Despite lengthy strikes in Calgary and Vancouver, Canadian public transit ridership remained strong in 2001.
According to figures released by the Canadian Urban Transit Association (CUTA), 1.47 billion trips were taken on transit systems in 2001, a 0.9% decrease from 2000. Aside from Vancouver and Calgary, ridership increased more rapidly than population did in 2001.
CUTA’s preliminary data indicate that per-capita ridership increased from 83.5 rides in 2000 to 83.9 rides in 2001.
“Removing the effects of the two major strikes, ridership increased 2.6% on the other transit systems in 2001, continuing an impressive five-year growth record,” said Michael Roschlau, CUTA president and CEO. The numbers for 2001, showing a less than 1% dip nationally, represent a continued trend in ridership growth, which in total has amounted to 10% since 1996.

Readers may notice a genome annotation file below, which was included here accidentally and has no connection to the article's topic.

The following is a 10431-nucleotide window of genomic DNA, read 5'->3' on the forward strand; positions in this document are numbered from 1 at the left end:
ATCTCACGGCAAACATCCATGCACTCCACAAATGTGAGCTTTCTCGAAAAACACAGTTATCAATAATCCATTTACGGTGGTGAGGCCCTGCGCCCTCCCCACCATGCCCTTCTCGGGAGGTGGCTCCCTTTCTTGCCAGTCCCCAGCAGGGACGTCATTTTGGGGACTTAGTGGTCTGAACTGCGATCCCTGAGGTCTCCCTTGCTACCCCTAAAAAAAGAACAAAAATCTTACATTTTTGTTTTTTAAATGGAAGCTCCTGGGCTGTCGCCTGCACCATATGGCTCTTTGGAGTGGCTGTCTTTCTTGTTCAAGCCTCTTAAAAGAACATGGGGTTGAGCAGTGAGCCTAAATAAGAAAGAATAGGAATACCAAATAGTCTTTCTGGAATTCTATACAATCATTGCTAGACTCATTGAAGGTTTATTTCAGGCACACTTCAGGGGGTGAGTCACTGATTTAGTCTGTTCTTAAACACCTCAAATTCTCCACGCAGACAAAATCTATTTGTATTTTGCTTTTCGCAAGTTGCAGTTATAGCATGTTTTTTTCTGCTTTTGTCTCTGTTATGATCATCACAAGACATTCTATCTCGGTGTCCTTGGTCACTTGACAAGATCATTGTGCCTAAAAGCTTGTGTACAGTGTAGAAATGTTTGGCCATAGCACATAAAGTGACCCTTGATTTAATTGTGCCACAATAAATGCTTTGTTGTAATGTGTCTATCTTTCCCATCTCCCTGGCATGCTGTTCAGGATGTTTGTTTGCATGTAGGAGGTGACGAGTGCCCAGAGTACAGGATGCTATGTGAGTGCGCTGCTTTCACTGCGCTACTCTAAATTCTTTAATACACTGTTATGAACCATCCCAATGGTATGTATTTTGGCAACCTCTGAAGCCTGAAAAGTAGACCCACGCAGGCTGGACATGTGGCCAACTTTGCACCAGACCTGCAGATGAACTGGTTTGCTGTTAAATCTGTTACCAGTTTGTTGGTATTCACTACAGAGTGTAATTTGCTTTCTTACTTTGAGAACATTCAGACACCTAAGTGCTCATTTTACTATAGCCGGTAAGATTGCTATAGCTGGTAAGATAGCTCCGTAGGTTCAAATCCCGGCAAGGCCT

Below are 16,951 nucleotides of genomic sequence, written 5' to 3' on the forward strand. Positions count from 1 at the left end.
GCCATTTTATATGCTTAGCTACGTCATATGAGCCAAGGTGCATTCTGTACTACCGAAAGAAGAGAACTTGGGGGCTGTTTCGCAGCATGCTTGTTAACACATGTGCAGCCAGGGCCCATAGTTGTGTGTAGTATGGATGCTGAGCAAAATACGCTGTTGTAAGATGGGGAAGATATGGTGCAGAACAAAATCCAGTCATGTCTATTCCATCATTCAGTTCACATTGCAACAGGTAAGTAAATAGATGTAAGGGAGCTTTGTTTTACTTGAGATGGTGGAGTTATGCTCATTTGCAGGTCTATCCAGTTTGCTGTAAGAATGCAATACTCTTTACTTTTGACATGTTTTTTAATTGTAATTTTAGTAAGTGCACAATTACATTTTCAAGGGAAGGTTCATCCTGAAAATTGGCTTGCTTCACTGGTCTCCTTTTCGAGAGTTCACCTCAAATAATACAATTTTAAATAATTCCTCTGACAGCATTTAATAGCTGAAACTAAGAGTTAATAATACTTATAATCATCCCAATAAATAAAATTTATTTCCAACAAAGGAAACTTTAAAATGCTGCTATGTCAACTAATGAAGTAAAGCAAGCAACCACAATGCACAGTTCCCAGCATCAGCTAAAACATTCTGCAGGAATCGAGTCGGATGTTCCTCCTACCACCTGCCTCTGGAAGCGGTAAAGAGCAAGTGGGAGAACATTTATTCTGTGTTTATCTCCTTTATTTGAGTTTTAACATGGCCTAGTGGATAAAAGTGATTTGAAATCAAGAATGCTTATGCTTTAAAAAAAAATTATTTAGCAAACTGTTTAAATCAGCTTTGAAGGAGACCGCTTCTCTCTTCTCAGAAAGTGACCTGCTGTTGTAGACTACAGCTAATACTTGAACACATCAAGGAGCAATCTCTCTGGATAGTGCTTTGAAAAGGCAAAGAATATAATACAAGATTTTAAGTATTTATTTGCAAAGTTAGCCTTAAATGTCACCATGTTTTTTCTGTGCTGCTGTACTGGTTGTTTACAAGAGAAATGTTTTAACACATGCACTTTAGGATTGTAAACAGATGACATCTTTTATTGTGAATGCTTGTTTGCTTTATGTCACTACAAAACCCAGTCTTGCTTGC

Canada’s two largest provinces, Ontario and Quebec, both set 10-year transit ridership records, with Ontario reaching 680 million trips and Quebec counting close to 475 million trips last year.
Although ridership growth is good news for public transit in Canada, long-term investment solutions must be implemented to sustain it, said Roschlau. “To a large degree, the economic competitiveness of Canada’s cities will depend on our ability to expand public transit’s role in improving mobility, air quality and alleviating traffic congestion.”
CUTA estimates about $13.6 billion is needed over the next five years for renewal and expansion of Canada’s public transit system. Compared to other governments, such as the United States and Japan, which contribute two-thirds of transit’s capital, Canada’s contribution is less than 10%.
Recent discussions indicate that Canada’s investment in public transit may change for the better.
Canada’s Minister of Transport David Collenette suggested committing a portion of the federal gasoline tax to this end, which is consistent with proposals from CUTA.